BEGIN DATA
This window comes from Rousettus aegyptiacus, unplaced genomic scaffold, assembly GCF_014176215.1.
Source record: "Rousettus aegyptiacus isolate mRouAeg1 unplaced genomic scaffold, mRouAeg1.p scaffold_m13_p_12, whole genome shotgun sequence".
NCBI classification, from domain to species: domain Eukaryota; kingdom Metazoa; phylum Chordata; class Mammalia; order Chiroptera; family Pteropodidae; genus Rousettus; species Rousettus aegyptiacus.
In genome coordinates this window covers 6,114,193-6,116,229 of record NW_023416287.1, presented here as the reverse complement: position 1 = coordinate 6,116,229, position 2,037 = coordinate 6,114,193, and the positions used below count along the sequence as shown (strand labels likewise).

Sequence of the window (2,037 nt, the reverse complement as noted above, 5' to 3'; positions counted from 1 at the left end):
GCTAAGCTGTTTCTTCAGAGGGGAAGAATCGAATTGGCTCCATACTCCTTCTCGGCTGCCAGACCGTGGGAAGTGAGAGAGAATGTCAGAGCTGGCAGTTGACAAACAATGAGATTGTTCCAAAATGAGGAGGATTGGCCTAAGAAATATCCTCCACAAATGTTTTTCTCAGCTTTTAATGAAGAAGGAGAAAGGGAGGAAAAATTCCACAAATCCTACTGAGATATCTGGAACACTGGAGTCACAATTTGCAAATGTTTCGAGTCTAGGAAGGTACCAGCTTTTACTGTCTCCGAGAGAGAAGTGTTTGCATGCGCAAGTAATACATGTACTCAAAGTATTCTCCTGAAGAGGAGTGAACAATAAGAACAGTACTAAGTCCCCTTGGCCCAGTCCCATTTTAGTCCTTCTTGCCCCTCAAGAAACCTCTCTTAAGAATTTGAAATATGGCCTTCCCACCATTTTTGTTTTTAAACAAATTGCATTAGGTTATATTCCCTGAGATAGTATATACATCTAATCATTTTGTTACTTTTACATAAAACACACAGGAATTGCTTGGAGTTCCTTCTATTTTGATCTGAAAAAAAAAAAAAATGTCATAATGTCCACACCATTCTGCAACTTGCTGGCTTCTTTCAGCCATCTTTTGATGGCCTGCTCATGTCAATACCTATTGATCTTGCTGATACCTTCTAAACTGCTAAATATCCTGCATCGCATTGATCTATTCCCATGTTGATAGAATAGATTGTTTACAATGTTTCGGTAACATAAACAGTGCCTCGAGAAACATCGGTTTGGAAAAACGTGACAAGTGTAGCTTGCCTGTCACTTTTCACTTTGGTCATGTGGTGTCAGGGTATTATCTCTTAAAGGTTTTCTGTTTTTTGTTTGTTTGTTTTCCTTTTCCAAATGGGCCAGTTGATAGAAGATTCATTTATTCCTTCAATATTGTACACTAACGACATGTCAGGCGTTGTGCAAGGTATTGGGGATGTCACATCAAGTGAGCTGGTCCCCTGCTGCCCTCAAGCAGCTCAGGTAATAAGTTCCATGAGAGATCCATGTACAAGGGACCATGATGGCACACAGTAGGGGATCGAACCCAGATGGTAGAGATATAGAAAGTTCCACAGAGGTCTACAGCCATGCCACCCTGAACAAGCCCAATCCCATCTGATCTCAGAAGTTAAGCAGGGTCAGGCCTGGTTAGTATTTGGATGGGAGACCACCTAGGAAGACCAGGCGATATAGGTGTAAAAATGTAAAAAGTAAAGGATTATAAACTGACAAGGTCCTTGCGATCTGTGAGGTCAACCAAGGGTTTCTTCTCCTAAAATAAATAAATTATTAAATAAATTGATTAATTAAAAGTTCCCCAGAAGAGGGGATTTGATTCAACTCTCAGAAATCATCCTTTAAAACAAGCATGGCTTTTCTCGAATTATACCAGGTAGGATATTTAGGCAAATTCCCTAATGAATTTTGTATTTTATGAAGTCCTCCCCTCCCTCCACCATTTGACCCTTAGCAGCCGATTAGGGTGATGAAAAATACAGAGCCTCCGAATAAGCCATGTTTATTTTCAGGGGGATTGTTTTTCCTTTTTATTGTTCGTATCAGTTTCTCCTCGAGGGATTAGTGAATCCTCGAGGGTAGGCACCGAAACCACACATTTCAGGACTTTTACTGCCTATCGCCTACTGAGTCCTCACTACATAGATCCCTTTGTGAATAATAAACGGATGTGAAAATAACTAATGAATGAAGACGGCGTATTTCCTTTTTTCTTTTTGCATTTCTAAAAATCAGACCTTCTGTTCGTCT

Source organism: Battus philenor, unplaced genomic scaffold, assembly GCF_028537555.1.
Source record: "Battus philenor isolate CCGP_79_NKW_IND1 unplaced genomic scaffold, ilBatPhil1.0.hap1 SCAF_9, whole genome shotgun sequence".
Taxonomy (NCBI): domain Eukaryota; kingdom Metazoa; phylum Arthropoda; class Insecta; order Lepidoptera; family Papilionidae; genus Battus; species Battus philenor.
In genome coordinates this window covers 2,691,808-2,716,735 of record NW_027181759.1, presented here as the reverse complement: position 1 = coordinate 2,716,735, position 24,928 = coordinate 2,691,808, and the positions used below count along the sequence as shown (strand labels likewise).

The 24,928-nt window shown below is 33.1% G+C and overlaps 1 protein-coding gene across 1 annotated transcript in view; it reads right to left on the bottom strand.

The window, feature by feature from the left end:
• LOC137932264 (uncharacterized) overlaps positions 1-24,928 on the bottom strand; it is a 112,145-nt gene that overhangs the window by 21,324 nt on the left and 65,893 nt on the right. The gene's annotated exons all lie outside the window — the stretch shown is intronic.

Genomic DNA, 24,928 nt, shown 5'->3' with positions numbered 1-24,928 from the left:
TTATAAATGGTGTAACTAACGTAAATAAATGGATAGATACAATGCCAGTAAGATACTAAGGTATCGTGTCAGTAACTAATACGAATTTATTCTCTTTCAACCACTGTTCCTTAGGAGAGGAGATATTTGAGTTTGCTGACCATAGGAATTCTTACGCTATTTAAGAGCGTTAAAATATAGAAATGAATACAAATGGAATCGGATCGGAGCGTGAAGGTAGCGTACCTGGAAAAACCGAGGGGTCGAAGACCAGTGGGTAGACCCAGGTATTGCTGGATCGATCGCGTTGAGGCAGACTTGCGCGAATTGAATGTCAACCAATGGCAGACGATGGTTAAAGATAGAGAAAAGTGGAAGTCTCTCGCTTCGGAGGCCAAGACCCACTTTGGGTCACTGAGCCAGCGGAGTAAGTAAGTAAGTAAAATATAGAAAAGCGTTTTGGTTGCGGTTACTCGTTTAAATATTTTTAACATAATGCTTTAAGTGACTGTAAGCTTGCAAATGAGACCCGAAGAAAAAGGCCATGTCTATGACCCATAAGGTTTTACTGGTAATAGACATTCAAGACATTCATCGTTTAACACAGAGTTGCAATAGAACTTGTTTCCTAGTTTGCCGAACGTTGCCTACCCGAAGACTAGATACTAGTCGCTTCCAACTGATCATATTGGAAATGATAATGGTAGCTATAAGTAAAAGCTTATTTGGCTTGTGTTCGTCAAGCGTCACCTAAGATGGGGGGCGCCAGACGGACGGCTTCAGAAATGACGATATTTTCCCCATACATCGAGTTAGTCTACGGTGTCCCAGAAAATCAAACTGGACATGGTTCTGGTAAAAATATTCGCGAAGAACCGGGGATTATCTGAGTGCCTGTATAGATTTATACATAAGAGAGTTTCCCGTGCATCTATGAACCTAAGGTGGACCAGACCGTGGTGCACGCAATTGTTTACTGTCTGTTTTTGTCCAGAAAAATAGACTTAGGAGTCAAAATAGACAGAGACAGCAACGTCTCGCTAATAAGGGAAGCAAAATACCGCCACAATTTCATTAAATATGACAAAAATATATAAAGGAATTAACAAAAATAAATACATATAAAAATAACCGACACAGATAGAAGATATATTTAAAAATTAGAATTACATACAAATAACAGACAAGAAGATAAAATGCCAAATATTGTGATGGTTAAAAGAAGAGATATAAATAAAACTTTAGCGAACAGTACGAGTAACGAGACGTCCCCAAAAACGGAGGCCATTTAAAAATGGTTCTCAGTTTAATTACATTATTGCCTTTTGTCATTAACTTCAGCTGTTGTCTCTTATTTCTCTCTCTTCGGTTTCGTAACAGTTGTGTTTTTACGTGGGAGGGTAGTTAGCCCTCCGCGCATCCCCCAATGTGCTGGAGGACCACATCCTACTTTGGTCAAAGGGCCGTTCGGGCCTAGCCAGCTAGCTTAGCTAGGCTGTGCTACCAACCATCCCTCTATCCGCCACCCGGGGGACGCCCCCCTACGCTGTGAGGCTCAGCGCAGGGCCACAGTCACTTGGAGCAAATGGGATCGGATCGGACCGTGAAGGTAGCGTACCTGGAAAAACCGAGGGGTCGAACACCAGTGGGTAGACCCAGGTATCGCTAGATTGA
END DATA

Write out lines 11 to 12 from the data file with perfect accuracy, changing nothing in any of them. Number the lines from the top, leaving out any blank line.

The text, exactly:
The 24,928-nt window shown below is 33.1% G+C and overlaps 1 protein-coding gene across 1 annotated transcript in view; it reads right to left on the bottom strand.

The window, feature by feature from the left end: